It’s usually a very sad time of year, putting our dear R.E.D. to bed for the long winter months but this year we are at least a month later than usual to pull her from the water and it felt right…and kind of fun..with an energy we haven’t found in past years.
Hooking Up HIS Trailer
Maybe it’s because we had a much longer season, or maybe it could be that we now have a special place right in our own yard and the process is so much easier. There was no going back and forth through all of that depressing congested Montreal traffic.
She spent her summer here, just six kilometres from our home, at a small co-op-type club. It meant just one trip too. Trailer hooked up to the tow beast and within a few minutes we were ready for our annual ritual.
First, a chilly outing on the bay to empty her belly of salt water.
Winterizing MY Engine
Next, Francois put the motor through it’s winterizing paces.
Installing Mast Extension
The mast extension makes for a much better shape when tarping.
R.E.D. waited patiently at the service dock while the trailer was brought to the loading ramp
Then came the offical haul-out. So easy for two of us to handle, all completed with no incident.
Power wash came next before all the accumulated ‘yuck’ from a summer in the water had dried. Demasting with all of the lines secured and we were ready to head for home.
This year’s tarp skeleton is Francois’ best creation to date. It makes the job so much easier too when there is a small hardware store down at the corner to buy extra tie wraps and PVC piping.
Even covering and threading the lines under R.E.D.’s belly seemed less of a chore this year.
All liquids and other essentials removed from the cabin and lines flushed through with anti-freeze, she will rest all cozy and ready for whatever winter storms will throw our way.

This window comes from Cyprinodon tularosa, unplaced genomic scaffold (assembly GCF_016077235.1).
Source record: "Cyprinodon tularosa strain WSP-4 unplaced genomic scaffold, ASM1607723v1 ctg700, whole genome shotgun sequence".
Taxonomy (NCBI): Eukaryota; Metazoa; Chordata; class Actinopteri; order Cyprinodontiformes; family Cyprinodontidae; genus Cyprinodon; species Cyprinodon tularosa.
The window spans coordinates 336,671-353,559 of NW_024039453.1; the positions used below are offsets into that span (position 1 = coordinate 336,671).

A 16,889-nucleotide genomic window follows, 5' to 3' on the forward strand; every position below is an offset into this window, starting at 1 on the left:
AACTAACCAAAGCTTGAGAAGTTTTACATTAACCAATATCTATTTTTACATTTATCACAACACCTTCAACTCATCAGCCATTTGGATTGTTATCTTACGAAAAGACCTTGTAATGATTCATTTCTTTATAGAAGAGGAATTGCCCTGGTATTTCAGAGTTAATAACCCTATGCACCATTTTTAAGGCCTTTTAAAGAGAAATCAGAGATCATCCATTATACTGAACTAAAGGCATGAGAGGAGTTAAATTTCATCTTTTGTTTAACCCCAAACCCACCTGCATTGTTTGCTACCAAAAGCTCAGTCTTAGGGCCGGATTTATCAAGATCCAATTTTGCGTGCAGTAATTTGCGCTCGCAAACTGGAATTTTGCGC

For those who prefer to read our story in a language other than English, please forgive the automatic translation.
This year R.E.D. is being hauled out earlier than usual. We need to have my engine serviced – necessary after 300 hours of use – and you can bet Francois has been keeping track (you should see his spread sheets).
Why I call it ‘my engine’ here.
After an early rise and a cup of coffee, Francois picked up our haul-out ticket. It all went well, straps placed, she was carefully raised and set perfectly on the trailer.
The club was great in giving us a temporary parking location so we could give R.E.D. an initial clean up. While Francois applied a cleaner along the water line (Mary Kate On Off Hull Cleaner), I power washed the belly then rinsed the entire hull. Very proud of my workin’ hands but I’d say a manicure may be in order.
So we could get an early start we spent the night onboard one last time. When I opened my eyes the next morning there was a second or two of extreme confusion. Instead of clear sky overhead I saw leaves and a squirrel perched on the unstepped mast. Oh yeah. We’re no longer on the water.
One last look as the hauling out of club boats continues before heading out to Evinrude maintenance guy.
We’ll be leaving R.E.D. in good hands for the next several days. Uncoupling the car, she was immediately trailered away awaiting her place in the production line.
So what do a couple of sailors do after just a couple of coffees in our bellies and no breakfast? We head over to our fave watering hole, order a couple of celebratory pints and a yummy brunch. Tomorrow we’ll get back to a more reasonably healthy diet…at least that’s what we tell ourselves.
I’ll return once MY engine has been serviced to let you know all about what we go through for R.E.D.’s winterizing process. At the end of our fourth season we have it down to a fairly efficient process but there a few things that will need to be corrected.
This will actually be our last four days onboard R.E.D.
for this 2015 sailing season.
For the past several days we have been enjoying
our cozy warm cabin
…a little candle light…